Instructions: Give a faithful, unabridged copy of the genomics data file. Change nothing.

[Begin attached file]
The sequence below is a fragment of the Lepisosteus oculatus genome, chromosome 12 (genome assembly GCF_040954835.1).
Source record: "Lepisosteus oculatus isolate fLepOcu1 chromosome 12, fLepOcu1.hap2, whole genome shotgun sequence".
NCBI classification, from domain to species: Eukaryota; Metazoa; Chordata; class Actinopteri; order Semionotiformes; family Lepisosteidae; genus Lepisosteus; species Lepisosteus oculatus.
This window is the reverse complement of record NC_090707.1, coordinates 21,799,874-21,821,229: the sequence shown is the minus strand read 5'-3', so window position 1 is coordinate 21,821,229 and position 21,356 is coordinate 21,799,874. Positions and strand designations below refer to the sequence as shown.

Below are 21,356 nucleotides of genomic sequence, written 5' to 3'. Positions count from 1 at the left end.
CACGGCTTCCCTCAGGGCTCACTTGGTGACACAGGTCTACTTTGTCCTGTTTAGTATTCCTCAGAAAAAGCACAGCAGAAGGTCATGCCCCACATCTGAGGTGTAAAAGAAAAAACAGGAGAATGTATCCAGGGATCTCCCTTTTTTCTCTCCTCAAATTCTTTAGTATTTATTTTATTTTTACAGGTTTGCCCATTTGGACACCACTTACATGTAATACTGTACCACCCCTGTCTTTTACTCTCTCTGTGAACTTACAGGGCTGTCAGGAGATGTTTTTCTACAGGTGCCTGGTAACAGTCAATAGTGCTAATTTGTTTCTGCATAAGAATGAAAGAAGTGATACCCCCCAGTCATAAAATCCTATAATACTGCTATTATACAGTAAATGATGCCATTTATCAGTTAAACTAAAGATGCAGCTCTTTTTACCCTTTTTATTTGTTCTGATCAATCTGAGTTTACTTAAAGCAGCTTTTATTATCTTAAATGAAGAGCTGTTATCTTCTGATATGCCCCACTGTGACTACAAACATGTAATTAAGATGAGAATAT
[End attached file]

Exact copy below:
The sequence below is a fragment of the Lepisosteus oculatus genome, chromosome 12 (genome assembly GCF_040954835.1).
Source record: "Lepisosteus oculatus isolate fLepOcu1 chromosome 12, fLepOcu1.hap2, whole genome shotgun sequence".
NCBI classification, from domain to species: Eukaryota; Metazoa; Chordata; class Actinopteri; order Semionotiformes; family Lepisosteidae; genus Lepisosteus; species Lepisosteus oculatus.
This window is the reverse complement of record NC_090707.1, coordinates 21,799,874-21,821,229: the sequence shown is the minus strand read 5'-3', so window position 1 is coordinate 21,821,229 and position 21,356 is coordinate 21,799,874. Positions and strand designations below refer to the sequence as shown.

Below are 21,356 nucleotides of genomic sequence, written 5' to 3'. Positions count from 1 at the left end.
CACGGCTTCCCTCAGGGCTCACTTGGTGACACAGGTCTACTTTGTCCTGTTTAGTATTCCTCAGAAAAAGCACAGCAGAAGGTCATGCCCCACATCTGAGGTGTAAAAGAAAAAACAGGAGAATGTATCCAGGGATCTCCCTTTTTTCTCTCCTCAAATTCTTTAGTATTTATTTTATTTTTACAGGTTTGCCCATTTGGACACCACTTACATGTAATACTGTACCACCCCTGTCTTTTACTCTCTCTGTGAACTTACAGGGCTGTCAGGAGATGTTTTTCTACAGGTGCCTGGTAACAGTCAATAGTGCTAATTTGTTTCTGCATAAGAATGAAAGAAGTGATACCCCCCAGTCATAAAATCCTATAATACTGCTATTATACAGTAAATGATGCCATTTATCAGTTAAACTAAAGATGCAGCTCTTTTTACCCTTTTTATTTGTTCTGATCAATCTGAGTTTACTTAAAGCAGCTTTTATTATCTTAAATGAAGAGCTGTTATCTTCTGATATGCCCCACTGTGACTACAAACATGTAATTAAGATGAGAATAT